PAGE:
In this week's Monday Morning Quarterback Sports Illustrated column, when discussing the bizarre QB landscape in the current NFL, Peter King writes, "So Kaepernick has bought a place in downtown Manhattan and lives in the big city fairly anonymously. I spent a long draft weekend with the Niners in California, and there are those in the building who think Kaepernick might actually rather do social justice work full-time than play quarterback. He emerges in New York City occasionally for noble cause work, last week donating 100 men’s suits to a parole office in Queens, so recipients, recently out of prison, would look more presentable when going on job interviews. I haven’t talked to Kaepernick, so I have no idea what his gut is telling him about what to do with his life. But it’s crazy that a quarterback who four years ago was coming off a Super Bowl appearance and looked to be a long-term answer has no team now and no hot NFL prospects that anyone can see. If I were a pro scout or a GM with a starting or backup quarterback need, I’d be on a plane to New York to have lunch with Kaepernick to ask him where he sees his life going. And if he sees a football future, and if I had a great quarterback coach (Sean McVay with the Rams, Bruce Arians in Arizona), I’d sign him to an incentive-laden contract. Right now."


Dave ZirinThe Nation’s sports editor and the brilliant author of eight books on the politics of sports, recently took to Twitter to combat the idiotic assertion that Colin Kaepernick has decided to walk away from the NFL.

The absurdity of Kaepernick still not being signed to an NFL roster, when guys like Mike Glennon, Cody Kessler, Brian Hoyer and Josh McCown are at the top of their respective teams' depth charts tells you all you need to know about this situation.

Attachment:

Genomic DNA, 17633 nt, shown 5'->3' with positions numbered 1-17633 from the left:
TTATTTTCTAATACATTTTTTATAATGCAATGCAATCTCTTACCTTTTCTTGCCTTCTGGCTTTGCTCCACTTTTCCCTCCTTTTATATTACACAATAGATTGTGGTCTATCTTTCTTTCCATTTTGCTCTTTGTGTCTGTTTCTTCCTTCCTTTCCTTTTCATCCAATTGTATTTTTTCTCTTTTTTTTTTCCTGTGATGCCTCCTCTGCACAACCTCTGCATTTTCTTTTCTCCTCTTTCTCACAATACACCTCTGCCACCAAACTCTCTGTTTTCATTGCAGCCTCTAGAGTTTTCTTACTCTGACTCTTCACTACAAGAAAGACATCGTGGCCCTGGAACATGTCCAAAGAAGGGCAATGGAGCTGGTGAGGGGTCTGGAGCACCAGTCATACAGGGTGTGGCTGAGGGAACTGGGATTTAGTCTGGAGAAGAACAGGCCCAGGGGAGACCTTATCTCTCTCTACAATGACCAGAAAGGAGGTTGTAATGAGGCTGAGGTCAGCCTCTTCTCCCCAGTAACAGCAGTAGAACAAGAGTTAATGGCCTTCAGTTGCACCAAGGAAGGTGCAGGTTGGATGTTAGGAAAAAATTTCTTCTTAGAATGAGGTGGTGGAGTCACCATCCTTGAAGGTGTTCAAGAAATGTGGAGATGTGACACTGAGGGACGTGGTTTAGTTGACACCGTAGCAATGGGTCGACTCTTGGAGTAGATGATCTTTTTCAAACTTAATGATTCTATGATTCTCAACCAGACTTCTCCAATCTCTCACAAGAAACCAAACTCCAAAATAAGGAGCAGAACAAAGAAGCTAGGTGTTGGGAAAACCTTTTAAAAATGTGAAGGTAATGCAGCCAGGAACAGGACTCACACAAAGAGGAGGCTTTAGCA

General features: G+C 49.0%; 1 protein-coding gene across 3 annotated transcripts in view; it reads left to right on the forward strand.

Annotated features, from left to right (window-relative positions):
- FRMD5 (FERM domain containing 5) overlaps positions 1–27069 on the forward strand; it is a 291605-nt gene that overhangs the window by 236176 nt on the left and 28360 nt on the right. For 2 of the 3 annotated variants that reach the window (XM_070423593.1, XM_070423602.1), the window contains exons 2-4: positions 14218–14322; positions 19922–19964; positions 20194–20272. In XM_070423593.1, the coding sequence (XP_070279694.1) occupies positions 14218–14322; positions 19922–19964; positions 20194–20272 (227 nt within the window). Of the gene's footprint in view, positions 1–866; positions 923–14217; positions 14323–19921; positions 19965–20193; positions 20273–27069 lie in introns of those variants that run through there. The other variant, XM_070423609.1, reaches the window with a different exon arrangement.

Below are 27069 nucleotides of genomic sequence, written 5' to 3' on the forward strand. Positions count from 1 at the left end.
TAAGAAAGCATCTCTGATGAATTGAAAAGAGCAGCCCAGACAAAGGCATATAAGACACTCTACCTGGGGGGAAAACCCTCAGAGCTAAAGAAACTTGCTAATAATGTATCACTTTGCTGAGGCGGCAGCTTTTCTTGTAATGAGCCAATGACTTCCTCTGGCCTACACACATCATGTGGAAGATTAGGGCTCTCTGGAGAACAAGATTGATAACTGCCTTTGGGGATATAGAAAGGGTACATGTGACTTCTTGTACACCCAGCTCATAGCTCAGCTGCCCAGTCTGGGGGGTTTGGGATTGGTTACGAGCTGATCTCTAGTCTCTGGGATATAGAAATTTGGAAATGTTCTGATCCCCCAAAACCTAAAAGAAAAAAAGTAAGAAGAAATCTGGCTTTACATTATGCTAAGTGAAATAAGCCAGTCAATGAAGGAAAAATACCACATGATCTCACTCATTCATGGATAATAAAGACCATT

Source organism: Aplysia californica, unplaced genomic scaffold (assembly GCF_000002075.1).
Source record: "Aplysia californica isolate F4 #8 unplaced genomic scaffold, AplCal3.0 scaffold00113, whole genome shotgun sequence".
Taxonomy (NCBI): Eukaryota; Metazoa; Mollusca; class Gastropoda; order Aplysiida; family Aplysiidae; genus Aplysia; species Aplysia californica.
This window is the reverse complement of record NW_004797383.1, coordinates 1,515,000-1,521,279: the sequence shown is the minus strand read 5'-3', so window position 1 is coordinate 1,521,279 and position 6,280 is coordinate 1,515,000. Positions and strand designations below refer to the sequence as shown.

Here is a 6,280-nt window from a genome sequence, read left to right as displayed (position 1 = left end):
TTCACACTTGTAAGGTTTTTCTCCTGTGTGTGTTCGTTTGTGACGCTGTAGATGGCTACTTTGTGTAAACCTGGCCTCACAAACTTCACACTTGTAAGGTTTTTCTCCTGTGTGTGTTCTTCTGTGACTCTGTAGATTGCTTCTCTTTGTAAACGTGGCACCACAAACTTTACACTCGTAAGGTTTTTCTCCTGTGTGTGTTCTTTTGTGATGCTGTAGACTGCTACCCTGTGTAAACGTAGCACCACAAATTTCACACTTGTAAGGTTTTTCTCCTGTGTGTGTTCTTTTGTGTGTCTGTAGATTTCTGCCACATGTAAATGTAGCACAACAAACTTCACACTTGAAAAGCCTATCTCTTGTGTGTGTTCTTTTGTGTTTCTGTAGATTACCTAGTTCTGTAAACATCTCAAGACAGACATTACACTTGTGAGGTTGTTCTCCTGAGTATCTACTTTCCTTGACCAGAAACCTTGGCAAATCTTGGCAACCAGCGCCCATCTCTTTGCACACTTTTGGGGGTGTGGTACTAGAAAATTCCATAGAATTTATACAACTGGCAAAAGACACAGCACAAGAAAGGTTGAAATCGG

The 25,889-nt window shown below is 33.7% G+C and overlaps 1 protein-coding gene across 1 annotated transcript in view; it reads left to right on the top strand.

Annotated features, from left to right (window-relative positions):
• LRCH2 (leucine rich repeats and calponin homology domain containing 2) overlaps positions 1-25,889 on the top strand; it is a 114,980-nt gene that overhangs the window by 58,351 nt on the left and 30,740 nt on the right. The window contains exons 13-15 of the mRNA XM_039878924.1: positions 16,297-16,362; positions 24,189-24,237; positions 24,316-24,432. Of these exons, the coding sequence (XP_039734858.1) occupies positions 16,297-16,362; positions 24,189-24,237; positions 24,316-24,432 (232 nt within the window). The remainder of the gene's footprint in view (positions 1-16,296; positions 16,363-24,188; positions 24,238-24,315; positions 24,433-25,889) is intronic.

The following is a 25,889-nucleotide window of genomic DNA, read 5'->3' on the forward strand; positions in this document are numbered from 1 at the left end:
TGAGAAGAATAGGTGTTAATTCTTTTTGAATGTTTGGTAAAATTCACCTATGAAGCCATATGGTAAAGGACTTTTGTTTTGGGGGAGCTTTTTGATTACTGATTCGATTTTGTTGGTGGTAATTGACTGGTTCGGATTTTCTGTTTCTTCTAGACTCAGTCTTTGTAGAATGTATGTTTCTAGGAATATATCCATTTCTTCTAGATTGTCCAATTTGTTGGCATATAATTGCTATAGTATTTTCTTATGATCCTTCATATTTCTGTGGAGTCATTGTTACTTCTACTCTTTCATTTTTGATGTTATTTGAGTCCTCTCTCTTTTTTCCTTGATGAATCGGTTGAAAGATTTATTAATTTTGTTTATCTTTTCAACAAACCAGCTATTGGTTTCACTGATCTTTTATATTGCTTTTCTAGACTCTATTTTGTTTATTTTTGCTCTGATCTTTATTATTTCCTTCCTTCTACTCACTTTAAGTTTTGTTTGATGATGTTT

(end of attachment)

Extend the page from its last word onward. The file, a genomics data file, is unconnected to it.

The longer this goes on, the more credence the NFL gives to the notion that, despite their public image and hold on the country's psyche, they represent the worst of what America is really all about.

The league that made drug addicts out of thousands of its former players, the league that fines people for dancing too much during their touchdown celebrations, the league that spent millions of dollars in court denying that their violent game caused CTE to avoid paying the medical bills of its retired warriors is the very same league that will willingly employ woman beaters, criminals, drug dealers and psychopaths.

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But stand up for social inequities and the moral reprehensibility of police brutality, utilizing your individual platform to elicit some much-needed thought and discussion while enacting some positive change in the lives of others, and you can expect to be blackballed.

It's a damn shame.

And it's very clear that Kaepernick hasn't willingly moved on from the NFL at this point. He still wants to play.

It's the NFL that has moved on from him, borrowing from the well-worn playbook of marginalizing and discrediting any man of color with stature who speaks out on the wrongs, ills and evils of the world and its power structure.

It's time anyone with a conscience moved on from the NFL.